Seidl doesn’t expect to see new manufacturers in F1

New McLaren team principal Andreas Seidl says it’s hard to see new manufacturers coming into Formula 1 with the new technical and sporting rules being discussed for 2021.

In recent years F1 has been trying to attract new companies such as Aston Martin, Audi or Volkswagen into the sport. But only Honda has actually taken the jump, returning to competition in 2014 to join Ferrari, Mercedes and Renault

It had been hoped that cost caps and less complicated engines might appeal to prospective manufacturers. But the way that the proposed new regulations are developing – such as the decision to retain the troublesome MGU-H – makes that increasingly unlikely, according to Seidl.

  • McLaren’s Seidl says team ‘needs to take risks’

“[It’s] very important to make sure you can enter this sport with an investment which is a lot smaller compared to what you have to do now,” Seidl last week in Spielberg.

“The investment you have to do for the infrastructure, and the budget you have to use in order to get to the point where the established manufactures are – you have to be realistic.

“[It is] pretty difficult to imagine that anyone would invest that money at the moment,” he admitted. “In general it’s very difficult for a new engine manufacturer to come in.”

Before taking up his post at McLaren this season, Seidl had been one of the leading figures at Porsche – another manufacturer that Formula 1 had hoped to attract into Grand Prix racing.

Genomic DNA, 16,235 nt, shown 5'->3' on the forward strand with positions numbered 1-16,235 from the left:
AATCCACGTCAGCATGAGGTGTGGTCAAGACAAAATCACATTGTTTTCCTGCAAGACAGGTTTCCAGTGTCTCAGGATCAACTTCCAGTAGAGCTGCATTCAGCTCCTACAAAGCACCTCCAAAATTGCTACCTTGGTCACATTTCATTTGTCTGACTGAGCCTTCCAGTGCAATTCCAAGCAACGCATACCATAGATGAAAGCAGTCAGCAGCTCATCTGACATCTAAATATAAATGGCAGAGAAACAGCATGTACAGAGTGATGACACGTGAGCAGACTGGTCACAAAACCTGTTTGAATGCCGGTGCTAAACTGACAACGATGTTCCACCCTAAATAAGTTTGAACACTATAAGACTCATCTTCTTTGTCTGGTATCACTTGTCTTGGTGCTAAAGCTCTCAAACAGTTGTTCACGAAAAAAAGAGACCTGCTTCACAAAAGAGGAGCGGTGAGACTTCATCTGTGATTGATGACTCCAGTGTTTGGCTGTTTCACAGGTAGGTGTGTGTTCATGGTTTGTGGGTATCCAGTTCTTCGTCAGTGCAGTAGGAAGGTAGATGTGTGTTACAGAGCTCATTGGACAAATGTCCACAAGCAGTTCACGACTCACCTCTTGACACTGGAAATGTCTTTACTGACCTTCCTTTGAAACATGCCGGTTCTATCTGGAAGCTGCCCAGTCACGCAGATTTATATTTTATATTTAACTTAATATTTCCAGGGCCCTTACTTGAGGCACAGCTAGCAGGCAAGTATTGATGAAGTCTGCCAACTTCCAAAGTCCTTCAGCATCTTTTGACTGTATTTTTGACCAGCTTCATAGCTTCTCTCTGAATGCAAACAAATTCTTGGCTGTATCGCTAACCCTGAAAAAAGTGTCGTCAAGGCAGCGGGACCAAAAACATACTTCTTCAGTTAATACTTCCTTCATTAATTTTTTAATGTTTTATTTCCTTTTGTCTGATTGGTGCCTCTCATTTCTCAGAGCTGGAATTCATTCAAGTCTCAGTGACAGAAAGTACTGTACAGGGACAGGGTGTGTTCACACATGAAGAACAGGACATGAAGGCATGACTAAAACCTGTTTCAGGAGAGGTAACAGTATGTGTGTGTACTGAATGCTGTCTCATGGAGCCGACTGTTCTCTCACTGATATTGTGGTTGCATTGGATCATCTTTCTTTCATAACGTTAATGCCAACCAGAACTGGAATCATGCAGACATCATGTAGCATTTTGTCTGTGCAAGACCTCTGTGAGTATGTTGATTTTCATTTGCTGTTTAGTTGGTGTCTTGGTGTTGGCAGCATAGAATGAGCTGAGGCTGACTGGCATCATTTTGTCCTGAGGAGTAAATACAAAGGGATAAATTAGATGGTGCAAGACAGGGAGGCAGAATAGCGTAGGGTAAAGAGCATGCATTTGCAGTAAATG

Unsurprisingly, Seidl didn’t want talk about Porsche’s plans directly: “Obviously I have a new shirt on, so I can’t comment on what happened at my previous employment.”

However, he said that F1 still had a long way to go “in order to be attractive as a sport for a manufacturer to enter again.”

And in the meantime, he was concerned that radical changes to the regulations might provoke one or more of the existing manufacturers to throw in the towel and walk away, leaving F1 in an even worse position.

“It makes sense at the moment to really keep the regulations as they are,” he offered, suggesting that this was also the way to improve on-track competition within the sport.

“Keeping the regulations stable, all the powertrains are coming closer together,” he pointed out.

“There are a lot of changes ongoing at the moment in the automotive industry with the powertrains, electrification and so on.

“We simply have to wait for the next cycle of the regulations,” he added. “See how the automotive industry is going [and] if there is any chance to create interest for another manufacturer to come into this sport.”

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